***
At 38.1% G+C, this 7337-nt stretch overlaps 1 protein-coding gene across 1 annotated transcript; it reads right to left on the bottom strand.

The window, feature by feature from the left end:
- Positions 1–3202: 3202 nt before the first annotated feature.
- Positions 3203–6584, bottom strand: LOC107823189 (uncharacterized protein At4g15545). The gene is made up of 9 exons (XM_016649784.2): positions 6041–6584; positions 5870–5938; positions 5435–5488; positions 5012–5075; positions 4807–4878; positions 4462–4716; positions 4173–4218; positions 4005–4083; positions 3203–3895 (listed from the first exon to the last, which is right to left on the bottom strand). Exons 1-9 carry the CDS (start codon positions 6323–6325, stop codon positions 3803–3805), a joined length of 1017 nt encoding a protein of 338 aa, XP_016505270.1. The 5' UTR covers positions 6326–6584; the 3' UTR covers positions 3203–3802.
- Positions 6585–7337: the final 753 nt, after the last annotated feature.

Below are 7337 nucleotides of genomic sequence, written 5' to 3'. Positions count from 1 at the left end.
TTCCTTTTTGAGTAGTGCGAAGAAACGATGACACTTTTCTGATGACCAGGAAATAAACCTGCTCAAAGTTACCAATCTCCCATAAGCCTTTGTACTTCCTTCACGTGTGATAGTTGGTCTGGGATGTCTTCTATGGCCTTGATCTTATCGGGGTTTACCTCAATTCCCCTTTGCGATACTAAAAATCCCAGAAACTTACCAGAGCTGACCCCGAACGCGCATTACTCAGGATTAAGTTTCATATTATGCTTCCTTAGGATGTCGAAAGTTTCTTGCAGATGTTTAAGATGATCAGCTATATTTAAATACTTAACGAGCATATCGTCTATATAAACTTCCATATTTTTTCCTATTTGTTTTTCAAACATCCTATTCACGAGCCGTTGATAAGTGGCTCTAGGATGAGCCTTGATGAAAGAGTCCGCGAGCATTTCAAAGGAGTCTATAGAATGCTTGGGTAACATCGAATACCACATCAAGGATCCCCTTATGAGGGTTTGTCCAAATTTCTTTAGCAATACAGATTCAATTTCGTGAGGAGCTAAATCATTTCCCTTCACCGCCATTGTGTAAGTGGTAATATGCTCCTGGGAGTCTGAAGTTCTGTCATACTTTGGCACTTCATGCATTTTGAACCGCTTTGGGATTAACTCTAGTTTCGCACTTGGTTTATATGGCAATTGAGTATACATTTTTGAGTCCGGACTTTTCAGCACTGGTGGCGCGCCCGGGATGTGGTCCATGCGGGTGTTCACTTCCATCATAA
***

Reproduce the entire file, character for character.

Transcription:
At 38.1% G+C, this 7337-nt stretch overlaps 1 protein-coding gene across 1 annotated transcript; it reads right to left on the bottom strand.

The window, feature by feature from the left end:
- Positions 1–3202: 3202 nt before the first annotated feature.
- Positions 3203–6584, bottom strand: LOC107823189 (uncharacterized protein At4g15545). The gene is made up of 9 exons (XM_016649784.2): positions 6041–6584; positions 5870–5938; positions 5435–5488; positions 5012–5075; positions 4807–4878; positions 4462–4716; positions 4173–4218; positions 4005–4083; positions 3203–3895 (listed from the first exon to the last, which is right to left on the bottom strand). Exons 1-9 carry the CDS (start codon positions 6323–6325, stop codon positions 3803–3805), a joined length of 1017 nt encoding a protein of 338 aa, XP_016505270.1. The 5' UTR covers positions 6326–6584; the 3' UTR covers positions 3203–3802.
- Positions 6585–7337: the final 753 nt, after the last annotated feature.

Below are 7337 nucleotides of genomic sequence, written 5' to 3'. Positions count from 1 at the left end.
TTCCTTTTTGAGTAGTGCGAAGAAACGATGACACTTTTCTGATGACCAGGAAATAAACCTGCTCAAAGTTACCAATCTCCCATAAGCCTTTGTACTTCCTTCACGTGTGATAGTTGGTCTGGGATGTCTTCTATGGCCTTGATCTTATCGGGGTTTACCTCAATTCCCCTTTGCGATACTAAAAATCCCAGAAACTTACCAGAGCTGACCCCGAACGCGCATTACTCAGGATTAAGTTTCATATTATGCTTCCTTAGGATGTCGAAAGTTTCTTGCAGATGTTTAAGATGATCAGCTATATTTAAATACTTAACGAGCATATCGTCTATATAAACTTCCATATTTTTTCCTATTTGTTTTTCAAACATCCTATTCACGAGCCGTTGATAAGTGGCTCTAGGATGAGCCTTGATGAAAGAGTCCGCGAGCATTTCAAAGGAGTCTATAGAATGCTTGGGTAACATCGAATACCACATCAAGGATCCCCTTATGAGGGTTTGTCCAAATTTCTTTAGCAATACAGATTCAATTTCGTGAGGAGCTAAATCATTTCCCTTCACCGCCATTGTGTAAGTGGTAATATGCTCCTGGGAGTCTGAAGTTCTGTCATACTTTGGCACTTCATGCATTTTGAACCGCTTTGGGATTAACTCTAGTTTCGCACTTGGTTTATATGGCAATTGAGTATACATTTTTGAGTCCGGACTTTTCAGCACTGGTGGCGCGCCCGGGATGTGGTCCATGCGGGTGTTCACTTCCATCATAA